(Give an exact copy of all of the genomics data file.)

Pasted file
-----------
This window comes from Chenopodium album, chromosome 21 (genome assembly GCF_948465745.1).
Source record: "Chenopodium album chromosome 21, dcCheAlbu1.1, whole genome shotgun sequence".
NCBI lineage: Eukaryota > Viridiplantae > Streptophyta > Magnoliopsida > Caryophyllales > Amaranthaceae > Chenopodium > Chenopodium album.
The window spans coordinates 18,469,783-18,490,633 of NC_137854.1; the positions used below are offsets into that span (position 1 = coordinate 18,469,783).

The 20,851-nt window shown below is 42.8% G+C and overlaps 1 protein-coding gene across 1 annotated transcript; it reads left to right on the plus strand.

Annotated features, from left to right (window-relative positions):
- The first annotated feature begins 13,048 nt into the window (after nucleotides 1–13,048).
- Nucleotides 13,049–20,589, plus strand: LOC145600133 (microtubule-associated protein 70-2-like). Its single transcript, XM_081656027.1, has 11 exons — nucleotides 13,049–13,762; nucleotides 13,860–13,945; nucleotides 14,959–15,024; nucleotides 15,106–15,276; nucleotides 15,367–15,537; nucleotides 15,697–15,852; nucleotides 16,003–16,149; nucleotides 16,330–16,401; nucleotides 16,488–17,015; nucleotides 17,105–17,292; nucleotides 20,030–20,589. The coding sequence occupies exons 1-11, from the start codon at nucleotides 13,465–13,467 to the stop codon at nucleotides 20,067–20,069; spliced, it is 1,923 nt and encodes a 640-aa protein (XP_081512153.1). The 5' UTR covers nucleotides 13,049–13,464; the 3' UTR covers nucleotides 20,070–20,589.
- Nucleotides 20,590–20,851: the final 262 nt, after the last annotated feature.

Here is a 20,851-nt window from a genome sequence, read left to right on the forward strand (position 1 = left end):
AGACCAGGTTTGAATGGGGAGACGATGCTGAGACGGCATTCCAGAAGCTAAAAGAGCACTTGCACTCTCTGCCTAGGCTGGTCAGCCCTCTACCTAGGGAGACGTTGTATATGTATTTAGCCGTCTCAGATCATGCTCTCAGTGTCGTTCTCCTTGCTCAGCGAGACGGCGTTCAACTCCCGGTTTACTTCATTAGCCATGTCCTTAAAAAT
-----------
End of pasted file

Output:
This window comes from Chenopodium album, chromosome 21 (genome assembly GCF_948465745.1).
Source record: "Chenopodium album chromosome 21, dcCheAlbu1.1, whole genome shotgun sequence".
NCBI lineage: Eukaryota > Viridiplantae > Streptophyta > Magnoliopsida > Caryophyllales > Amaranthaceae > Chenopodium > Chenopodium album.
The window spans coordinates 18,469,783-18,490,633 of NC_137854.1; the positions used below are offsets into that span (position 1 = coordinate 18,469,783).

The 20,851-nt window shown below is 42.8% G+C and overlaps 1 protein-coding gene across 1 annotated transcript; it reads left to right on the plus strand.

Annotated features, from left to right (window-relative positions):
- The first annotated feature begins 13,048 nt into the window (after nucleotides 1–13,048).
- Nucleotides 13,049–20,589, plus strand: LOC145600133 (microtubule-associated protein 70-2-like). Its single transcript, XM_081656027.1, has 11 exons — nucleotides 13,049–13,762; nucleotides 13,860–13,945; nucleotides 14,959–15,024; nucleotides 15,106–15,276; nucleotides 15,367–15,537; nucleotides 15,697–15,852; nucleotides 16,003–16,149; nucleotides 16,330–16,401; nucleotides 16,488–17,015; nucleotides 17,105–17,292; nucleotides 20,030–20,589. The coding sequence occupies exons 1-11, from the start codon at nucleotides 13,465–13,467 to the stop codon at nucleotides 20,067–20,069; spliced, it is 1,923 nt and encodes a 640-aa protein (XP_081512153.1). The 5' UTR covers nucleotides 13,049–13,464; the 3' UTR covers nucleotides 20,070–20,589.
- Nucleotides 20,590–20,851: the final 262 nt, after the last annotated feature.

Here is a 20,851-nt window from a genome sequence, read left to right on the forward strand (position 1 = left end):
AGACCAGGTTTGAATGGGGAGACGATGCTGAGACGGCATTCCAGAAGCTAAAAGAGCACTTGCACTCTCTGCCTAGGCTGGTCAGCCCTCTACCTAGGGAGACGTTGTATATGTATTTAGCCGTCTCAGATCATGCTCTCAGTGTCGTTCTCCTTGCTCAGCGAGACGGCGTTCAACTCCCGGTTTACTTCATTAGCCATGTCCTTAAAAAT